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Policy Comparison 1

Federal vs. State Policy Comparison


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Policy Comparison 2

Federal vs. State Policy Comparison
The criminal justice system is designed to ensure that when members of society ignore the
laws that have been established they are made to pay for their crime but also ensure that the
citizen has an opportunity to prove they are not guilty. The laws are established when the
majority of society deems a behavior to be wrong or immoral or the behavior results in victims.
Laws are created to ensure a civilized society and to provide a remedy for citizens that break the
law. In America polices will be enacted with by the state or the federal government. If a law is
created by the federal government it must be followed by all of the states in the nation but if state
creates a law the federal government has no obligation to a create a similar law.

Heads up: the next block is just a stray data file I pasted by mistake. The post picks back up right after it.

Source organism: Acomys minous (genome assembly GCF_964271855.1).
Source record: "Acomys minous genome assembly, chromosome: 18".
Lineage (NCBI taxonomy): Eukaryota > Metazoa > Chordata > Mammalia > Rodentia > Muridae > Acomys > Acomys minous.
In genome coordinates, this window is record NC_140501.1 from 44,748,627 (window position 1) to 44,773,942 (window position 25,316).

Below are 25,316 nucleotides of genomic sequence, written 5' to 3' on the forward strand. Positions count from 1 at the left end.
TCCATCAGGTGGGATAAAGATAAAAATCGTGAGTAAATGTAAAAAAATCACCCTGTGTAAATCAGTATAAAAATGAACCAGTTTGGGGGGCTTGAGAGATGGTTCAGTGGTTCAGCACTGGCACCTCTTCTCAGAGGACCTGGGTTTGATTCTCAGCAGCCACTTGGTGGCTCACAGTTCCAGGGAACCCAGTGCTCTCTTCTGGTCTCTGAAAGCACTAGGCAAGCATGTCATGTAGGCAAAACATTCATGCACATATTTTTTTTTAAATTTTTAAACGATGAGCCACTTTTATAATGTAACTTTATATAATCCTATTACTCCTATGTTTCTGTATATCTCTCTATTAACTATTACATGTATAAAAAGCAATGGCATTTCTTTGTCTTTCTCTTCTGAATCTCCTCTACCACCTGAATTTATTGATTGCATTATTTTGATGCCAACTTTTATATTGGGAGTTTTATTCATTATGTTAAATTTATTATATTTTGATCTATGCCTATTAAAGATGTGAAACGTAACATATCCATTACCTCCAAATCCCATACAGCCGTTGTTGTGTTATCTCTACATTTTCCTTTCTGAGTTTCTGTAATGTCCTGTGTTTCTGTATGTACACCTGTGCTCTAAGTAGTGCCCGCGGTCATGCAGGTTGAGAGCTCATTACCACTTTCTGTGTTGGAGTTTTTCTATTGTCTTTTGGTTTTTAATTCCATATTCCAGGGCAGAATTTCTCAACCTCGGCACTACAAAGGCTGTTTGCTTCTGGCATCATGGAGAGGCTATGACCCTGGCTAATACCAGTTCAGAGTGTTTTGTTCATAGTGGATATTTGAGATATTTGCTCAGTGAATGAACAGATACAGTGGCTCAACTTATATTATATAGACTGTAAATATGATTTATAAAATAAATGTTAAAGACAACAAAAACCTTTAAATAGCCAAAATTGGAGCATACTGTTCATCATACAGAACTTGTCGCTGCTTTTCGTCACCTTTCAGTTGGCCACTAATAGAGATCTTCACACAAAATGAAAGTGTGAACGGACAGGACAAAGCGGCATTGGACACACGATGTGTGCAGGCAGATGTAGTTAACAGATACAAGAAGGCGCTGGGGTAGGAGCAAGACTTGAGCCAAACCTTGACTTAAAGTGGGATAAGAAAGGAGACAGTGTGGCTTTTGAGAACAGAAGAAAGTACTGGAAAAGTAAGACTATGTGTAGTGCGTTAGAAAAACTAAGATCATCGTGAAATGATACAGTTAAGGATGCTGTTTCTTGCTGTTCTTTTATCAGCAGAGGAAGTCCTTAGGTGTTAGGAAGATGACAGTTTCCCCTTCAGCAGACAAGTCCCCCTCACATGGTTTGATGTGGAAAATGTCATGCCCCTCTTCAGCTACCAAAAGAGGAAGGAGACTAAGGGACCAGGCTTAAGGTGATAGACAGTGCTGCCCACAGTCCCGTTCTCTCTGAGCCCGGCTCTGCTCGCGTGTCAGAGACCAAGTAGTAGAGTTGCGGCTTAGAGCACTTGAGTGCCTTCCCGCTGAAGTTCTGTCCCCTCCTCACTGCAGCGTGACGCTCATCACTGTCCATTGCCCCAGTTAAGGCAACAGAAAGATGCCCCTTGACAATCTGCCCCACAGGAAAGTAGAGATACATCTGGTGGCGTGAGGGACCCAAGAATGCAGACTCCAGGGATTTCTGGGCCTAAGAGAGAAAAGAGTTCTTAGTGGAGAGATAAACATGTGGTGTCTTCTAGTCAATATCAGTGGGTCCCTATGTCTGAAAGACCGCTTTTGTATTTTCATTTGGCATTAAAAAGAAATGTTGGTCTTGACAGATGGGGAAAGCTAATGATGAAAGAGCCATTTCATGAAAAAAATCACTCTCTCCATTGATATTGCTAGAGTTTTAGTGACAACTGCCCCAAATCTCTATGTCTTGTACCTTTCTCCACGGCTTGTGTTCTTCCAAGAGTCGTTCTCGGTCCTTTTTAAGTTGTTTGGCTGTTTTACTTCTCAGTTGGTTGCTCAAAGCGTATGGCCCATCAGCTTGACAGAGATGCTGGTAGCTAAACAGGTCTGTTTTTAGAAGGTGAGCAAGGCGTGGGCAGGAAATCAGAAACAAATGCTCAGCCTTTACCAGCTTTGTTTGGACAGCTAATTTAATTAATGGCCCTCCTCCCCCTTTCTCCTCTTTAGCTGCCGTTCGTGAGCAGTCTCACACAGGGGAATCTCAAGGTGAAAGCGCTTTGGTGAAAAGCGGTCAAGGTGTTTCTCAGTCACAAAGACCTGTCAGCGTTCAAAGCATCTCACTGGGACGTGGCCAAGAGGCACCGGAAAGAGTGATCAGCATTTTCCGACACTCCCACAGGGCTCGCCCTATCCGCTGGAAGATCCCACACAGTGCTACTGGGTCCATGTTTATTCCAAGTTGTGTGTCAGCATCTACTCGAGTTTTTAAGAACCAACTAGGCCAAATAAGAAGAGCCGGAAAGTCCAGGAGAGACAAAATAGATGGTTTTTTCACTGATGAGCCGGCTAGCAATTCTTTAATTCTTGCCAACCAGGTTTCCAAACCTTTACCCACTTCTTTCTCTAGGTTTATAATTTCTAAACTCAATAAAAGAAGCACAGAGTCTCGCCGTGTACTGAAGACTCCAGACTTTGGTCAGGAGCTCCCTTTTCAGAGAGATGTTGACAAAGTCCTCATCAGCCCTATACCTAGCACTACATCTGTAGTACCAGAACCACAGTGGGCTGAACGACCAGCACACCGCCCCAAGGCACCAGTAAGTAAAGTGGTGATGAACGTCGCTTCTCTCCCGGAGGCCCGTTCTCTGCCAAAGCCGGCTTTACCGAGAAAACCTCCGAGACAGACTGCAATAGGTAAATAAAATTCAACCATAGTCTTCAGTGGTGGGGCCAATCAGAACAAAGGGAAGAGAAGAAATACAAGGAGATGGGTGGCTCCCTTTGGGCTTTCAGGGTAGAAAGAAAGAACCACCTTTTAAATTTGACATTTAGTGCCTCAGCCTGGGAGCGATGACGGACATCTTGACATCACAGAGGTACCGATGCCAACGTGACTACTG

Federal law is created by the federal government and then is created within the state
government. The state must take the law created by the federal government and create legislation
that follows the policy that has been created. For example the federal government created hate
crime legislation which requires that a criminal offender that commits a violent act based on race
or ethnicity be charged with a hate crime. Offenders convicted of a hate crime are subject to a
harsher prison terms and even death. Once the federal government enacted hate crime legislation
the state government is required by law to enact similar legislation.
Federal and state policy emerges in society when there is a need to address a criminal
behavior or reform current policies. In order for a new law to be created the state and federal
government will go through similar processes in creating the law. The process begins with the
development of a policy designed to address a problems in society that needs a criminal
response. Once a policy is created it will need strong support from politicians and other members
Policy Comparison 3

of society to ensure that is this in fact enacted. If there is no public interest in a new policy it will